The Difference between Narrative Entry and Technical Entry
Look at many sites and blogs running competitions or giveaways, and you’re likely to see something resembling the below:
[hl type=”colored”]To enter our competition, do the following:
Simply email [email protected]
Follow us on twitter @windscreenwashers
Fan us on FB
Leave a comment below
Share every day
Good luck LOL :)[/hl]
Here are the questions that something like this immediately throws up:
- Can the promoter fairly record, weigh, and draw from these entries in a demonstrably fair way?
- Does anyone believe that the promoter actually can draw entries fairly?
The answer to both of these questions is “probably not”. The above example is a narrative entry. It’s fairly obvious that tracking Facebook, Twitter, email, and comments, recording those entries centrally, weighting those entries if one entry method is worth more than another, and then drawing fairly from the qualified entries is at best difficult, and at worst too difficult to bother with. What results is an unfair draw. A good portion of your entrants will be smart enough to know this. Maybe they won’t care, but maybe they will.
A good rule of thumb for avoiding PR blowback and complaints about your competition under any circumstances is:
Am I inviting a question that I can’t answer?
If you are, you are giving someone (an entrant, a compliance body, or a competitor) an opportunity to damage your reputation publicly. So how to mitigate this?
Technical entry allows for you to record, weigh, and draw entries more easily, reliably, and fairly, and importantly, demonstrate to your entrants that you can. What does this mean? A direct interface between the entry method, and the database to which you record the entry. The upside to this is that entrants are more likely to convert (i.e. enter), and are more likely to enter via multiple entry methods, if applicable. So, how do you do that?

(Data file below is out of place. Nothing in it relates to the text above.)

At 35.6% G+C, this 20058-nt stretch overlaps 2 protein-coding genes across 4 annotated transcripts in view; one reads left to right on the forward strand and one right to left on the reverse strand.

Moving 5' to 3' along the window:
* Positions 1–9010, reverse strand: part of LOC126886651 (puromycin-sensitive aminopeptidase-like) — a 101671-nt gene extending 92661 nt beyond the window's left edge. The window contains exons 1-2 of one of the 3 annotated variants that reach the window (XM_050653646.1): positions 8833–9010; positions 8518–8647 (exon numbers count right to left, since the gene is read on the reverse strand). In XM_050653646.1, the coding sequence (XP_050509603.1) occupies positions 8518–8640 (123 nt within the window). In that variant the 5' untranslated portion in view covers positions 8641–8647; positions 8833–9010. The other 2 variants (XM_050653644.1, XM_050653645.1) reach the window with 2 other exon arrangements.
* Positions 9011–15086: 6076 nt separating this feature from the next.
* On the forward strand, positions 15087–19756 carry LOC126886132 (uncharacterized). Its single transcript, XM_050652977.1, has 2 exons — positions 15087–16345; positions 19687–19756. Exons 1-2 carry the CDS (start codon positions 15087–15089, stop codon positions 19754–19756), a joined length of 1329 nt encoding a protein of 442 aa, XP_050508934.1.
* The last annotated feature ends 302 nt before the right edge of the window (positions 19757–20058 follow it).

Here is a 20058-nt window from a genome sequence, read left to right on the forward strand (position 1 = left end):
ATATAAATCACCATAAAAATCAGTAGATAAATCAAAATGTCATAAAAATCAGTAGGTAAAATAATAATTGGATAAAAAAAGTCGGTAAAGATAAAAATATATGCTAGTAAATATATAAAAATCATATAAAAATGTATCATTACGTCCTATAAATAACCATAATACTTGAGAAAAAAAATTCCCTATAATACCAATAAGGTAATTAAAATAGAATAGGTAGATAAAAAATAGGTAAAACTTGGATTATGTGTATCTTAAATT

Well, you can build it! It’s no secret that there are contest and sweepstake SaaS solutions, that give you widgets to track multiple entries in a more technical way, but building your own technical entry allows you to craft a promotion (or a game) that is more visually exciting, more fun to play, more readily shared, and more credible.
Here’s an interesting example
We built Keno.com; a responsive free-to-play bingo (instant win) style game. Users can sign up via email as a primary sign up, with additionally incentivised Facebook or Twitter sign up. To gain extra entries, players can:
- Play every day
- Share socially (at a daily interval) or link social accounts
- Directly invite friends via uniquely generated referral code
Importantly, players can see in real time what entries they’ve earned. They don’t need to wait for anyone to check and record them. And, the combination of recurring sharing, daily entry, and friend invite (all of which are instantly and demonstrably incentivised) produces a flywheel, meaning the game develops a viral coefficient (or K Factor) of more than 1.